Figure 4.3 Communication cycle

Example: The sender says, “Your transcript is wrong”. The receiver sees this message subjectively, as an insult, so he says defensively, “You always criticize my work.” But if the message is received substantively, the receiver will say, Okay, I will improve it.” Importance of Communication Communication is the lifeblood of an organization. Management acquires information for decision making and control through communication. Managers spend as much as 95% of their time in interpersonal communication. Effective interpersonal communication helps satisfy the psychological needs, motives or feelings of individuals within the organization. Good interpersonal communication requires empathy (putting oneself in another’s shoes to understand the other’s point of view) and concern for others. Lack of positive interpersonal communication skills will hinder the efficient and effective accomplishment of the goals of the organization. Effective communication is more than simply speaking and writing well. It means choosing the words carefully and knowing when to talk and when it is better to remain silent. The Flow of Communication Process In the office, messages can flow upward, downward, or laterally within the organization. They may be exchanged between individuals, between and among groups, or between an individual and a group/s. Communication networks or channels are developed and facilitate the flow of messages. In the organizational structure, communication may flow from the Board of Directors down to the support staff. Usually, however, communication flows upward from the support staff, through middle management to top management, and not directly to the top. Besides formal communication networks, every organization develops an informal communication channel known as the grapevine. It may be positive when the real and true feelings and attitudes of a group are communicated, which for one reason or another was not communicated in the official channels. Getting such information into proper hands can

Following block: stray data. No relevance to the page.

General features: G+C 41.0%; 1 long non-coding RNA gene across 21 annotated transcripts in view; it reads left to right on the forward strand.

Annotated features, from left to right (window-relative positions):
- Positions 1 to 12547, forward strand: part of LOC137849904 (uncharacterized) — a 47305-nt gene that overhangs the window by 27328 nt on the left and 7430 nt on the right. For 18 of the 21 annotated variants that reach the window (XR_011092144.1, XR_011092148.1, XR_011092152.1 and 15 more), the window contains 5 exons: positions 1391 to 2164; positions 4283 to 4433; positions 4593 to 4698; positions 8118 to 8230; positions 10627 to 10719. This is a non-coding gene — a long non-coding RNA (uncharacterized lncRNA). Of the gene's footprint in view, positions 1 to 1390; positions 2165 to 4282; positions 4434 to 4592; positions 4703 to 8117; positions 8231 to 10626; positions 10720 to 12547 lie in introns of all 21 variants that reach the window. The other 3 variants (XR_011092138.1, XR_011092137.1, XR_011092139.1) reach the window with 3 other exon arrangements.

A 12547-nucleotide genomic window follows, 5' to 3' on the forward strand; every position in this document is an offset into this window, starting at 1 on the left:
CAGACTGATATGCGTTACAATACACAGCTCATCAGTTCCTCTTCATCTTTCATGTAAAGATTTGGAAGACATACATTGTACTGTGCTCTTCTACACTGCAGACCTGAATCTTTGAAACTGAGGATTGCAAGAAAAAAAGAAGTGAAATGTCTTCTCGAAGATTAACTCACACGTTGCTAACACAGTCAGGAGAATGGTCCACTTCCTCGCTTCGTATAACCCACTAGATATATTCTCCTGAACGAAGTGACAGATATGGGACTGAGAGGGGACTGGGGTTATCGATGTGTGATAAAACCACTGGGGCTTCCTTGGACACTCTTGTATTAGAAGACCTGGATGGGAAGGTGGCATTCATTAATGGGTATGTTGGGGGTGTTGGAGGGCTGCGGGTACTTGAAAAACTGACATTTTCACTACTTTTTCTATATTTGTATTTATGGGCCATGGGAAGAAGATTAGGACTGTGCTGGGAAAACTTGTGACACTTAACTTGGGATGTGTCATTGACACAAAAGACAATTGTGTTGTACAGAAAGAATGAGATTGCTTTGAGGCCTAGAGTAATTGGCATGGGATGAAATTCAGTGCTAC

be the task of the executive assistant. Grapevine information reduced to gossip and hearsay has little value in an organization. Barriers in the Communication Process Communication breakdown can be caused by physical and environmental conditions –noisy room, hot weather, weak voice, uncomfortable chairs, large room, etc. For the most part, barriers are psychological in nature. Each person interprets messages from a frame of reference or perspective learned from his or her total life experiences. Different interpretations can be given in the message because the sender and the receiver operate from different frames of reference. Words mean different things to different people. Emotions can get in the way of effective communication. The sender’s intentions are private and exist only in his or her mind. These intentions are not always made clear, especially if they concern feelings of liking or disliking –hence miscommunication takes place. Oftentimes, you are so busy with what you are doing that when someone approaches you to talk to you, you are not able to detach yourself from the task to listen effectively. When this happens, not only do you fail to receive the messages the sender intends, but you also may communicate a feeling of not caring. This causes the sender to have negative feelings and make future communication even more difficult. Emotional involvement can also cause miscommunication. Consequently, you may miss entirely the meaning of the other person’s message in your haste to get your point across. A distortion of the communication occurs when you tend to cover up your inadequacies to ensure positive reaction from your superior rather than communicate your real concern. Lack of trust also causes a decrease in the amount of information shared and increase in suspiciousness regarding the validity of information. Although you have experienced all these barriers at one time or another, there are things you can do to overcome these barriers. Active listening on the part of the receiver is very important in overcoming these barriers. Verbal Communication Communicating with words, is one method of exchanging ideas, information, thoughts, and feelings. A good vocabulary is an asset to the office worker who must communicate verbally. He or she must use a vocabulary that the receiver will understand. The level of difficulty of the language used by the sender of a message must be geared to the language level of the receiver. The use of slang, incorrect grammar, or profanity detracts from the professional image of the office worker. Technical vocabulary should only be used with those who understand the same technical vocabulary. Words spoken, whether they be formal or informal communication, should be sincere, and the voice friendly. Voice quality is important. Speaking can be made effective in several ways: